A New Kind of Christianity: Ten Questions that are Transforming the Faith, by Brian McLaren (HarperOne; February 9, 2010).

A fourth title may not have gotten as much traction, but I believe it is important for making wider connections for the common good on social justice, ecology, and a just economy:

Everything Must Change: Jesus, Global Crises, and a Revolution of Hope, by Brian McLaren (Thomas Nelson; October 2, 2007).

From Emerging/Emergent Authors

An Emergent Manifesto of Hope, edited by Doug Pagitt and Tony Jones (Baker Books; April 1, 2007). This book is particularly important for its breadth of perspectives on presentations about theological concerns in the Emergent Movement. This book is also historically important as the inaugural title in the ēmersion series by Baker Books, and perhaps 2007 could be considered as one the high-point years in the development of Emergent Village/Movement. (It began having problems in 2008, and by the end of 2009, some key long-time watchers and participants in the emerging ministry movement considered Emergent to be crippled, if not deceased. Emergent Village shifted organizational structures dramatically in 2009.)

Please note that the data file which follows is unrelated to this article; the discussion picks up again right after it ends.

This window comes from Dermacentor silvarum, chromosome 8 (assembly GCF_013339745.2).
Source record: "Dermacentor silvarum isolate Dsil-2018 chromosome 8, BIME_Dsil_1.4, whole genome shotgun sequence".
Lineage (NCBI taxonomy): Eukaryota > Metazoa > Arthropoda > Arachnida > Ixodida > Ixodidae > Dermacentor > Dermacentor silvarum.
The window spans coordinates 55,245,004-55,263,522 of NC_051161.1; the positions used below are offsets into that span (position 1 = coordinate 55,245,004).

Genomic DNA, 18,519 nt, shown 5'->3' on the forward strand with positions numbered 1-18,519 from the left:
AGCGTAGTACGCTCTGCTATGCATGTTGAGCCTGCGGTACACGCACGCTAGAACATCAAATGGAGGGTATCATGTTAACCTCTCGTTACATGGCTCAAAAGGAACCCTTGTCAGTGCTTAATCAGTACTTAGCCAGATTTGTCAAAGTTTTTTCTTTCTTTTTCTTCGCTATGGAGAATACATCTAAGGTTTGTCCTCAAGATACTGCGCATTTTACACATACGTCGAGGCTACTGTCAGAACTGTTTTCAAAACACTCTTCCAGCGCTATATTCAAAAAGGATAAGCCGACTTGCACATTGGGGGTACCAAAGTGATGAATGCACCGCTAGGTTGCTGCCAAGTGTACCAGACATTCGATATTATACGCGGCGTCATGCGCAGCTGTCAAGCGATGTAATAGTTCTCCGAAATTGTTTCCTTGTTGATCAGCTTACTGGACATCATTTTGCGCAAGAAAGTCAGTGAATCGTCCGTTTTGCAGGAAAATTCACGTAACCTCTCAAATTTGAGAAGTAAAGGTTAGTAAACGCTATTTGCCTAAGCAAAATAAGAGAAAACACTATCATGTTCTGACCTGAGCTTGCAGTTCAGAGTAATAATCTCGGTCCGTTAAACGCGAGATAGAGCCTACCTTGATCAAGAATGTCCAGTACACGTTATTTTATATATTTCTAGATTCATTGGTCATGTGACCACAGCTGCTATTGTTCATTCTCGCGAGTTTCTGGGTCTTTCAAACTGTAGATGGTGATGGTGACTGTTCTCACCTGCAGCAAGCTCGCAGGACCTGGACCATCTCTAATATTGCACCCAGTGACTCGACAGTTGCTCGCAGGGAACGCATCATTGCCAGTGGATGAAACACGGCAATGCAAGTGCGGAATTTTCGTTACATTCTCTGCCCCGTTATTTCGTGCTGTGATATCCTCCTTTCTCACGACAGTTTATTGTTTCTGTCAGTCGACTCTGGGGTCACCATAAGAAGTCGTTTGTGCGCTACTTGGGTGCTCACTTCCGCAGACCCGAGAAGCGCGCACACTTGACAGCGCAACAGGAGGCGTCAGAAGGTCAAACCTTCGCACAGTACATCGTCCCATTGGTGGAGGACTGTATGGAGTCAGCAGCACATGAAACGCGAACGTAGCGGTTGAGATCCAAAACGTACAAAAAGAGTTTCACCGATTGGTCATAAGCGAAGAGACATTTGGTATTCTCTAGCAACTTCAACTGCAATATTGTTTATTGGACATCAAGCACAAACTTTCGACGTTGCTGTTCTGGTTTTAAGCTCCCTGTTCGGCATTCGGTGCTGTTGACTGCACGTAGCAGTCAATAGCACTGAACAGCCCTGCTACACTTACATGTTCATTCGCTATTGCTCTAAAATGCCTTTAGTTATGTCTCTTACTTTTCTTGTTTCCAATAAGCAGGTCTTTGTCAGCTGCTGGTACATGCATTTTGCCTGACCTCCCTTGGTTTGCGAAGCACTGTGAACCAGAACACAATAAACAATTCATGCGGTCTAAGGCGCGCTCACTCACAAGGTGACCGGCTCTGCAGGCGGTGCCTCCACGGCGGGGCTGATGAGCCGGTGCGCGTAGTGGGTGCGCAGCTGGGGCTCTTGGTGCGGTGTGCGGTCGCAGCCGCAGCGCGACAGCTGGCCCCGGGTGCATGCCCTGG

According to the back cover, “An Emergent Manifesto of Hope is a coming together of divergent voices into a collection of writings that will bring you into the latest thinking of the emerging church. You will have a front-row seat as both established leaders and up-and-comers in this influential international movement grapple with how to be faithful Christians in today’s ever-changing cultural context. […] topics like spiritual formation, social justice, sex, church and community, evangelism, racial reconciliation, postcolonialism, and the Bible.”

The 25+ emerging and Emergent authors include: Carla Barnhill, Ryan Bolger, Troy Bronsink, Rodolpho Carrasco, Adam Walker Cleaveland, Tim Conder, Chris Erdman, Dwight J. Friesen, Tony Jones, Tim Keel, Dan Kimball, Heather Kirk-Davidoff, Deborah and Ken Loyd, Sherry and Geoff Maddock, Brian D. McLaren, Brian Mitchell, Sally Morgenthaler, Thomas Malcolm Olson, Doug Pagitt, Will Samson, Nanette Sawyer, Mark Scandrette, Samir Selmanovic, Karen E. Sloan, Anthony Smith, Barry Taylor, and Randy Woodley.

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Theological Issues with Emergent

I may eventually add a section of select titles here, but in the meantime, there are many books and blogs readily available that have critiques of Emergent theologies at various stages and phases of its evolution.